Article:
Just weeks after the US dropped the largest non-nuclear weapon in its arsenal on Afghanistan, civilian deaths were reported to have risen to an unprecedented 11,418 in 2016, the highest number since record keeping began in 2009, according to the most recent quarterly report from the Special Inspector General for Afghanistan Reconstruction (SIGAR).
The Afghan National Army, according to SIGAR, trained and logistically supported by the Pentagon, has been recorded as suffering the highest number of casualties, severely limiting the ability of what is currently considered to be an already weakened force to gain control of Afghanistan, as reported by the Washington Free Beacon.
Attacks by rebel groups in the region, including the Taliban, have in the past year reached their highest levels since record keeping began in 2007, as reported by SIGAR.
"A dangerous and stubborn insurgency controls or exerts influence over areas holding about a third of the Afghan population," SIGAR stated, according to the Free Beacon.
"Heavy casualties and capability gaps limit the effectiveness of Afghan soldiers and police. Opium production stands near record levels," the SIGAR report added.
Describing the US war in Afghanistan as an unwinnable "stalemate," US General John W. Nicholson warned in February that heavy casualties among US-trained forces in the country will continue.
Coinciding with the general's statement, the SIGAR report notes that "Fighting insurgents and mentoring and supporting Afghan security forces since 2002 has cost more than 2,400 American military members their lives, and has left more than 20,000 wounded. Additional thousands of Coalition personnel and contractors have also died during the conflict."
"Afghan losses have been the greatest of all: more than twice as many [Afghan] members were killed in the single year of 2016 than US forces in Afghanistan have lost since 2001," according to SIGAR.
The numbers coincide with increasingly frequent demands for additional troops by the Pentagon, as well as a rising monetary investment by America's military in the country, a figure already reportedly approaching a trillion dollars.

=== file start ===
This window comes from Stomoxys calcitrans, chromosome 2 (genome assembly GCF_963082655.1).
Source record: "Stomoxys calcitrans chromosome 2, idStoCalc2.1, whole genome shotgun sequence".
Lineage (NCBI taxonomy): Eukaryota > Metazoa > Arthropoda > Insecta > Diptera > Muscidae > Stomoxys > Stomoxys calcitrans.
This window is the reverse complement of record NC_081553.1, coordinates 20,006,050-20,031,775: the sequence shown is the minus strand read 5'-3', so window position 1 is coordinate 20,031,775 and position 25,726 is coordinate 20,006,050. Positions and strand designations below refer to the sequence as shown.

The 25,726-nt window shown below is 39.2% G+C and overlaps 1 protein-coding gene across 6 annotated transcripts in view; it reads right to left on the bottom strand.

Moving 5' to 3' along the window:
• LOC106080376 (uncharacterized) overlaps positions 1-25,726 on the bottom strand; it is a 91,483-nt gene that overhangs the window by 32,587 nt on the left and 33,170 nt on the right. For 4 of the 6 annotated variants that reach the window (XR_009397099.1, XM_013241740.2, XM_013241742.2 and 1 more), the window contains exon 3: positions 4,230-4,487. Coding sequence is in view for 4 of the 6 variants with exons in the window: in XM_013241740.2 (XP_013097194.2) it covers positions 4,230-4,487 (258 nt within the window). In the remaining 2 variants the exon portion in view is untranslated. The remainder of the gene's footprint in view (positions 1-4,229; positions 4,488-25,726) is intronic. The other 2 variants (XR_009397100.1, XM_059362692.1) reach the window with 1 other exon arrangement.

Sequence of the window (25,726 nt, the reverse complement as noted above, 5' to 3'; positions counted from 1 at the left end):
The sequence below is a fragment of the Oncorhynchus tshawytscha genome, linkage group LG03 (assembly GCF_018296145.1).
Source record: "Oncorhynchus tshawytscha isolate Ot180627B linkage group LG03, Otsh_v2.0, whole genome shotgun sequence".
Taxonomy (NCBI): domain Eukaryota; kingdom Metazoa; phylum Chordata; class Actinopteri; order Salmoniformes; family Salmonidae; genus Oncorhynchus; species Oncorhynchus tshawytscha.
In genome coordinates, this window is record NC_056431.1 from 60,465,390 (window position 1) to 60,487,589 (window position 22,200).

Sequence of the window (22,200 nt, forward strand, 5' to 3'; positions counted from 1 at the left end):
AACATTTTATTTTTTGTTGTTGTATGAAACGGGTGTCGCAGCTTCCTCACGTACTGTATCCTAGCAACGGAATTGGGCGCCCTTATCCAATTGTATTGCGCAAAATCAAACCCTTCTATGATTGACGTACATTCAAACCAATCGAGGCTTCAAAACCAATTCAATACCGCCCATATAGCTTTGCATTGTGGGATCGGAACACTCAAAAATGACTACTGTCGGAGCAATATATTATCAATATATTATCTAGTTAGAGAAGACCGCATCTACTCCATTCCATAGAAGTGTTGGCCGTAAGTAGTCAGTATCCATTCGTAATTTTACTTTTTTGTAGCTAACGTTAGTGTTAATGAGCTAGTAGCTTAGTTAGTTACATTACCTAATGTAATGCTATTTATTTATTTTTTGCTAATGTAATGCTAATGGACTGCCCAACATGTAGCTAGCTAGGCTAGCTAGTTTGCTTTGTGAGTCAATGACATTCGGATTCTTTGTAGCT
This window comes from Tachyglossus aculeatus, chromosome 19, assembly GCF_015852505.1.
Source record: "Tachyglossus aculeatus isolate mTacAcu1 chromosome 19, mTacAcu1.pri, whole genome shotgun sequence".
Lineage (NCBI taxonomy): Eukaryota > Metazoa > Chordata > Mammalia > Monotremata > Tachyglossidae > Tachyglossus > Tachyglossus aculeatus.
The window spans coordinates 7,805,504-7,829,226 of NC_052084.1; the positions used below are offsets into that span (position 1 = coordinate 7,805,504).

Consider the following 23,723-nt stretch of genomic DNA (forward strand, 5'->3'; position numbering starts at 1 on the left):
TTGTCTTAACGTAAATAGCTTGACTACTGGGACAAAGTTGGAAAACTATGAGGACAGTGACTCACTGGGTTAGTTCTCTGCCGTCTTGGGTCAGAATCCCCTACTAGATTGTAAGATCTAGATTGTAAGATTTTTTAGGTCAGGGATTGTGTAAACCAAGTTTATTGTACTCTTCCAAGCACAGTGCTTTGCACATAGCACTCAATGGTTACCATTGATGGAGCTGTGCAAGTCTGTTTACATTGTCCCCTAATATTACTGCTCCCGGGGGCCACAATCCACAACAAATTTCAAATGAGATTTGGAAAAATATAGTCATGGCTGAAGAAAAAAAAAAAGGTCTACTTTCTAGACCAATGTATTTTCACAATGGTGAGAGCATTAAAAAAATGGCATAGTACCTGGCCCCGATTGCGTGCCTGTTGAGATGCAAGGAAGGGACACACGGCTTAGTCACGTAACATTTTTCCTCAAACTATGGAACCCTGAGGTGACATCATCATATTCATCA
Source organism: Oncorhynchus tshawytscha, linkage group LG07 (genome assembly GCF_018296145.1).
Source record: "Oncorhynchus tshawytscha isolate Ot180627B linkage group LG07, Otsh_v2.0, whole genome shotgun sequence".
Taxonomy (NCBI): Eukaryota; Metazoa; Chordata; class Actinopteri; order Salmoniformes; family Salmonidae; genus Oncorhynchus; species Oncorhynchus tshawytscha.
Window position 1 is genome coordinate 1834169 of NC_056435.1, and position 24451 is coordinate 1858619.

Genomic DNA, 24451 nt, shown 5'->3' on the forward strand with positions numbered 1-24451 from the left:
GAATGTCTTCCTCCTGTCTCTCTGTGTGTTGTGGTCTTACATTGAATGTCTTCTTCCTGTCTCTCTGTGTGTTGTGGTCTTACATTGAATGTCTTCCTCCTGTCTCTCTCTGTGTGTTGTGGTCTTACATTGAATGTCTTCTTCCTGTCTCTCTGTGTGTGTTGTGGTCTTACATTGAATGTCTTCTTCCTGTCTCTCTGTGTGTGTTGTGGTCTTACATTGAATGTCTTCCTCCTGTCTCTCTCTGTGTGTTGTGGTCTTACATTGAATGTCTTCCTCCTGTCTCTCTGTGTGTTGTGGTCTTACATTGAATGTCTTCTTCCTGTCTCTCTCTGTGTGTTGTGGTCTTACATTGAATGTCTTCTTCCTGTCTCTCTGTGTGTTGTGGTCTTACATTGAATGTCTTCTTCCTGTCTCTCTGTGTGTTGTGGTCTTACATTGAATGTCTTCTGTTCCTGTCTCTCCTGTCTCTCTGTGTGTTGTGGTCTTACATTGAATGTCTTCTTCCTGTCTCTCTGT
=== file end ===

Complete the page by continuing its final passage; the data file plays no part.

Over the past year alone, the US has spent at least $48 million of taxpayer dollars to give ammunition to the Afghan National Army. An astonishing $32.3 billion has been given away by the US to date to run infrastructure repair and improvements, as well as to provide what is loosely termed "economic development" in the war-torn country.
The United States has spent over $11 billion on additional weaponry, including communications equipment, attack and surveillance aircraft, and various vehicles for the floundering Afghan Army.
Given the sheer size of the US war budget in Afghanistan, it is not surprising that widespread corruption has taken root.
Ongoing and increasing investigations into US contractors and military officials have seen three criminal charges, two convictions, one sentencing, and a civil settlement of $40 million in just the past three months, according to the Free Beacon.
As the Taliban is seen to freely exercise control over most key territories in the ravaged nation, reports indicate that as long as Washington continues to wage war in Afghanistan, monies urgently needed to support popular US social programs and rebuild America's weakening infrastructure will continue to be unavailable.